Former public works director awarded $247,500
Former public works director awarded $247,500 on discrimination charges
Mary Beth Bellm, the city of Carlinville’s former director of public works, has been awarded $247,500 following a settlement agreement reached with the city of Carlinville and its insurer, Charter Oak Fire Insurance Company. The settlement was announced at an Oct. 7 City Council meeting.
Bellm filed a charge of discrimination with the Equal Employment Opportunity Commission (EEOC) on Aug. 14, 2013. The charge alleges discrimination based on both retaliation and sex for the discrimination Bellm alleged took place between May 1, 2005, until October 25, 2012.
Bellm listed eight points within her charge:
“Starting in or around May 1, 2005, I noticed pay discrepancies between myself and male counterparts. I was doing the Zoning Administrator job and wasn’t getting paid any extra for my work, while other male counterparts who did extra work were paid for their extra duties. I complained about this and nothing was done until they hired a Zoning Administrator.
“Starting with Mayor Robert Schwab, I was told that the males I worked with were unhappy that a woman was making more money than the Chief of Police and that I would not receive raises or higher raises until his salary was commensurate with mine. I complained about this, but nothing was done.
“In or around 2011 one of my subordinates, Joe Boatman, told an Alderman, Jon Koster, that he did not want to work with me because I was a woman and Koster came to me and told me to resign. I complained and Respondent held a sensitivity training that involved Koster openly making fun of the whole process and retaliating against me for my complaints. Nothing was done to stop him from this.
“In addition, in retaliation for my complaints, my job duties were increased and my subordinates stopped coming to me in any way. They began to go to others for direction.
“In 2012 a subordinate notified me that Boatman had told him and others numerous times that he would either screw me or get me fired – that he would ‘screw’ me one way or another.
“The Mayor began to write me up for false reasons in order to populate my file.
“On October 25, 2012, I was terminated by the mayor with no vote by the council in an improper fashion. The reasons given were false.
“Since that time, Respondent has hired a large male to do half the job I was doing and who is not as qualified as me and paying him substantially more that I was making,” stated Bellm.
The insurance company settled the matter on the city’s behalf, said Carlinville alderman Joe Direso. “The award amount was negotiated during the mediation process,” Direso said. “Now that the suit is settled, we can devote more time to city issues like our water source problems.” Mayor Deanna Demuzio, Alderman David Steiner and a representative were involved in the mediation.
Direso explained that after a $10,000 deductible, the city’s insurance company will cover the remainder of the settlement. “This is something we had to take care of,” Demuzio said, noting that the incident in question didn’t happen during her time as mayor.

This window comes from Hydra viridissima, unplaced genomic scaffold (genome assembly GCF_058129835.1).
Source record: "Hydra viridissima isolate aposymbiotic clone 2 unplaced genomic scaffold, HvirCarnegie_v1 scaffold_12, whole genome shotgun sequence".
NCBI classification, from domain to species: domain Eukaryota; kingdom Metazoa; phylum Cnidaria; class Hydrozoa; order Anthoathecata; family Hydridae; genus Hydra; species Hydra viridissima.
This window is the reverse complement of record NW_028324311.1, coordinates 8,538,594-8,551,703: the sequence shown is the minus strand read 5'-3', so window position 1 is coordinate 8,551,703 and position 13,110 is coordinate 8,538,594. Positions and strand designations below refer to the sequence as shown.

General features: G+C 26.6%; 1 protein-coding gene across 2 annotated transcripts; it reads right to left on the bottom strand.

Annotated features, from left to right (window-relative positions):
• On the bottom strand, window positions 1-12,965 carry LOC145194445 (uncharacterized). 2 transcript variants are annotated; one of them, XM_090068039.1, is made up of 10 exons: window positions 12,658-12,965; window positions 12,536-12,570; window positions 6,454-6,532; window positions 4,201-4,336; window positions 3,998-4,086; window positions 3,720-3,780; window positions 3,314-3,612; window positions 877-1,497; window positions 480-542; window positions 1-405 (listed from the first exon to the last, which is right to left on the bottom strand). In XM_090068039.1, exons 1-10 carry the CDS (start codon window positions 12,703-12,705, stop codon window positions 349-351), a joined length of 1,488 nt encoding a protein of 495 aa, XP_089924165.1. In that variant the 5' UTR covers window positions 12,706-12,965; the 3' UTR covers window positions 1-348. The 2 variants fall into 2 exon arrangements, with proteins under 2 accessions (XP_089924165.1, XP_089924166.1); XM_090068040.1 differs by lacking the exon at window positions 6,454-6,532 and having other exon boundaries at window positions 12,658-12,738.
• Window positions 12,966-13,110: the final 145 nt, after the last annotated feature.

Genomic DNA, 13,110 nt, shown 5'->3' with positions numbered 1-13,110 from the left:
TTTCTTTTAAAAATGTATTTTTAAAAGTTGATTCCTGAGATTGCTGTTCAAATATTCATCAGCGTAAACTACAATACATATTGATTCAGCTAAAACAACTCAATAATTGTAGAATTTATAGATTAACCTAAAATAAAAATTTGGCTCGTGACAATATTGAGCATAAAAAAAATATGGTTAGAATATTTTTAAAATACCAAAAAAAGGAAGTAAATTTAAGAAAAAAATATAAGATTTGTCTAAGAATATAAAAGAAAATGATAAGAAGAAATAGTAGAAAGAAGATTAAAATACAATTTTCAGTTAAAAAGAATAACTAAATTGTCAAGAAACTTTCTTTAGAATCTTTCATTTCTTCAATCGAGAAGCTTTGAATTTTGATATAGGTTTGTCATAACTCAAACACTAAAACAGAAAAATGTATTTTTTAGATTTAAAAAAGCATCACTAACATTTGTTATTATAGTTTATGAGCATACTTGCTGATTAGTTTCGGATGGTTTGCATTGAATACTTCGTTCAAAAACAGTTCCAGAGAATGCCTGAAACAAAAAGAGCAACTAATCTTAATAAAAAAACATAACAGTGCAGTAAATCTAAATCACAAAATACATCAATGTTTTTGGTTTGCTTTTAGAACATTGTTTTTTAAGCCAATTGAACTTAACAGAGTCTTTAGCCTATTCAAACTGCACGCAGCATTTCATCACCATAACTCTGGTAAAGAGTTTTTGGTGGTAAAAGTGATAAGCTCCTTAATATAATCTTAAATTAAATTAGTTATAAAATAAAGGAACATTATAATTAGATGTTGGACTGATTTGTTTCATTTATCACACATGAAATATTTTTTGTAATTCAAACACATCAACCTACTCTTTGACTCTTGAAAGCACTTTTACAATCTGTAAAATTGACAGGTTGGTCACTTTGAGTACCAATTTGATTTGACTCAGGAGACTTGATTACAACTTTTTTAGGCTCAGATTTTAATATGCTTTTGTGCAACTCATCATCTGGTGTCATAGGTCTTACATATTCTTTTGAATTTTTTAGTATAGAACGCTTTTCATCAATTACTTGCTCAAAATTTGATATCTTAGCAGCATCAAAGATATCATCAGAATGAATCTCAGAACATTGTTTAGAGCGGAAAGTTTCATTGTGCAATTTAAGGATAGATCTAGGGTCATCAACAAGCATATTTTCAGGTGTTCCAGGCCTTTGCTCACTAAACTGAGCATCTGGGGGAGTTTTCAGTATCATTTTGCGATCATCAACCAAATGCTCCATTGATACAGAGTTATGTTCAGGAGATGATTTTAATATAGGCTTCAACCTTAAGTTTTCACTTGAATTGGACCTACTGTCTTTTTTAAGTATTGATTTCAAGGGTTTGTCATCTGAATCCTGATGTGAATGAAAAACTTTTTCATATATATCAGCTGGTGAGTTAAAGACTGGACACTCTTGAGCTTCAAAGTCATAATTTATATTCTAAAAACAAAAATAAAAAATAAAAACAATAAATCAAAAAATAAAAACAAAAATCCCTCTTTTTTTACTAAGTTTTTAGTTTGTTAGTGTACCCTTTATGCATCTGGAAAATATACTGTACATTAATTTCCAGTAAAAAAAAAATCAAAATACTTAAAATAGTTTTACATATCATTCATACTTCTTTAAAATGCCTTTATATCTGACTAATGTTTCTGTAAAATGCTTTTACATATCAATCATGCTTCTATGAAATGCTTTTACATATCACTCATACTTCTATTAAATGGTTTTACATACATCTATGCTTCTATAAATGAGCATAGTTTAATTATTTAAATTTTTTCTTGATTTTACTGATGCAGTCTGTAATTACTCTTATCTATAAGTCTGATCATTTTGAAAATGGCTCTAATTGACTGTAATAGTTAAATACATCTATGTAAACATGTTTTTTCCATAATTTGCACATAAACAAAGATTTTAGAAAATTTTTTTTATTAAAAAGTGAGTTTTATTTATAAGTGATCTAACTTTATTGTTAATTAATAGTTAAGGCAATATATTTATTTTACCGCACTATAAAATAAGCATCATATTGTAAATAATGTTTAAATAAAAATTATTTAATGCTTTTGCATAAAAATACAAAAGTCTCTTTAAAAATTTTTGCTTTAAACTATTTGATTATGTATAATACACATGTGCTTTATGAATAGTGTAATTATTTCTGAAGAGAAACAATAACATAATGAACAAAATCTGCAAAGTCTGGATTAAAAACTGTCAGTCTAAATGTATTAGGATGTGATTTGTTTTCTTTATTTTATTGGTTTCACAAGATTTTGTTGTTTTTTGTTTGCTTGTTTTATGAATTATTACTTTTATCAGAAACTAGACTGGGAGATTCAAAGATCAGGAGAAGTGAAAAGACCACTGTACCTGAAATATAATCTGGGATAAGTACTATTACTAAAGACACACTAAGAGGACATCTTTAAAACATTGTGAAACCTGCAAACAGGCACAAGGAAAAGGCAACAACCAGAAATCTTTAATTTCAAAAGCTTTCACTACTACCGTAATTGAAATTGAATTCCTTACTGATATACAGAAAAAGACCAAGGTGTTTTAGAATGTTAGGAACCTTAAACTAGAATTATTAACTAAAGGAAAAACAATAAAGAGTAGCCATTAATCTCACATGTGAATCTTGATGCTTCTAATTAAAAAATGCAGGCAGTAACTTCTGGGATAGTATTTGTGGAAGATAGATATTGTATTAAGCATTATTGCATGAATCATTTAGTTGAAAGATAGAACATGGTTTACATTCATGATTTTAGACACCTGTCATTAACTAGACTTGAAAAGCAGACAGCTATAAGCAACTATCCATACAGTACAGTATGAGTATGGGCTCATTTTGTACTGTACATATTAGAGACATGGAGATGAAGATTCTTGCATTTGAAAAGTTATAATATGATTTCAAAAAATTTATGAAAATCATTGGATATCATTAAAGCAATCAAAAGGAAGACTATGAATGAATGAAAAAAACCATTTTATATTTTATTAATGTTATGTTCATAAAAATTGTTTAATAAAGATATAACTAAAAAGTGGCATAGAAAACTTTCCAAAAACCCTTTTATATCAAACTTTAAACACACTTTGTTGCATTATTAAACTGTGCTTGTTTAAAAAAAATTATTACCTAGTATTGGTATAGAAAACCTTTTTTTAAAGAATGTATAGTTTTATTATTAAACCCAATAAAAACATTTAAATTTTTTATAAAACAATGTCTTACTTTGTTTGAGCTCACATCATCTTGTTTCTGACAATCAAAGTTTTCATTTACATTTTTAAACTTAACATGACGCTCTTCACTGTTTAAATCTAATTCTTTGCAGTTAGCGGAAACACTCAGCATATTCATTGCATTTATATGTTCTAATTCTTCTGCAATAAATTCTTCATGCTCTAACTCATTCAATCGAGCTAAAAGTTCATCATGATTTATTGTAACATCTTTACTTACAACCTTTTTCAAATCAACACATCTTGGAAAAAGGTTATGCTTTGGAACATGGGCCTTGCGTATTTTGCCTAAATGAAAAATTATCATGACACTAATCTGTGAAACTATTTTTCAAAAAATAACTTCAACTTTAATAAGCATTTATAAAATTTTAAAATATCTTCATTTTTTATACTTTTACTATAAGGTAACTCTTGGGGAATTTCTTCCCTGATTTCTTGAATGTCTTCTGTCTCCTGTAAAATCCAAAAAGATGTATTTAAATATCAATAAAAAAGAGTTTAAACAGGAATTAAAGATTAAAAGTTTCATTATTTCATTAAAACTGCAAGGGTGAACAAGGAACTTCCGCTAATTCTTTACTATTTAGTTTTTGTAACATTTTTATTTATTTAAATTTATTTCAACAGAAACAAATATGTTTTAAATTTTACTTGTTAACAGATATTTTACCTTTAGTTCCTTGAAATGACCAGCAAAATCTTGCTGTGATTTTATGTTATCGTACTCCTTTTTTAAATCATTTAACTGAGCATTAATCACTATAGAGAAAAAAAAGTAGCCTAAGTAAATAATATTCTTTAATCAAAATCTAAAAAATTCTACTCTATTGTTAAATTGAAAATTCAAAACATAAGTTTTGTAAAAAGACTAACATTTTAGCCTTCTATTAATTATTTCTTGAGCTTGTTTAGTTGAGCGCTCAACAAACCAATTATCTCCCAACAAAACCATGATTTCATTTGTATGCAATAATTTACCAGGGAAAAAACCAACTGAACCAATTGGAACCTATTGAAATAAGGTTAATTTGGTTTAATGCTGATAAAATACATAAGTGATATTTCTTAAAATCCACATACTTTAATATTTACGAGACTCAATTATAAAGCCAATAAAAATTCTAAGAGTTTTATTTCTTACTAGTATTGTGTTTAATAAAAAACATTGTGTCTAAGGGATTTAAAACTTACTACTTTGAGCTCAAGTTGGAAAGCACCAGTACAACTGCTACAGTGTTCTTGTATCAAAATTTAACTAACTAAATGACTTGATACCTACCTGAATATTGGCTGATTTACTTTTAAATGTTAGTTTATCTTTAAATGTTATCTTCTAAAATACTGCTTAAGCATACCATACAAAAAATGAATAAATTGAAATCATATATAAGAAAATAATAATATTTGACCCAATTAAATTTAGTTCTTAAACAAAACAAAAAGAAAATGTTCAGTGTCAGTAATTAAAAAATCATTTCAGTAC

Bellm, reached by phone Tuesday afternoon, declined to comment on the situation until after speaking with her attorney.
The release signed by Bellm stated, “It is understood and agreed that this settlement is in compromise of a doubtful and disputed claim, and the payment made by Charter Oak Fire Insurance Company to Mary Beth Bellm is not to be construed as an admission of liability on the part of the releasees, and that the releasees deny liability herein. It is further understood and agreed that the payment made by the city of Carlinville will extinguish all liability of the persons or entities that might or could be liable based on the incident alleged in Mary Beth Bellm’s charge of discrimination.”
Former or existing city officials or employees listed in the two-page settlement release were Robert “Bob” Schwab, John Koster, Joseph Boatman and Beth Toon. Schwab previously served as mayor. Koster was an alderman who lost a re-election bid when he finished second in a three-way Democratic primary in Ward 1. Boatman is still employed, serving as the city’s foreman of its street department. Toon was the city’s former zoning administrator and economic development coordinator.
“You can’t believe everything somebody says or writes,” Boatman said, adding in this case he thinks “there wasn’t a chance for the truth to be told.”
Toon admitted it was a surprise to see her name on the release. “It was a total surprise to me to see my name listed there, since I was not named in the complaint that Mary Beth filed with the EEOC,” Toon said. “I don’t know who made the decision to add my name to the release document, but I will speak to my attorney concerning the situation.”
Schwab was not contacted by the existing administration before the settlement was reached. His only involvement was speaking to an attorney for the city’s insurance company this January.
“I don’t know the reason for their decision,” Schwab said. “I question the validity of almost all the alleged accusations.”
Koster, reached by phone early Wednesday morning, declined to comment.
By Daniel Winningham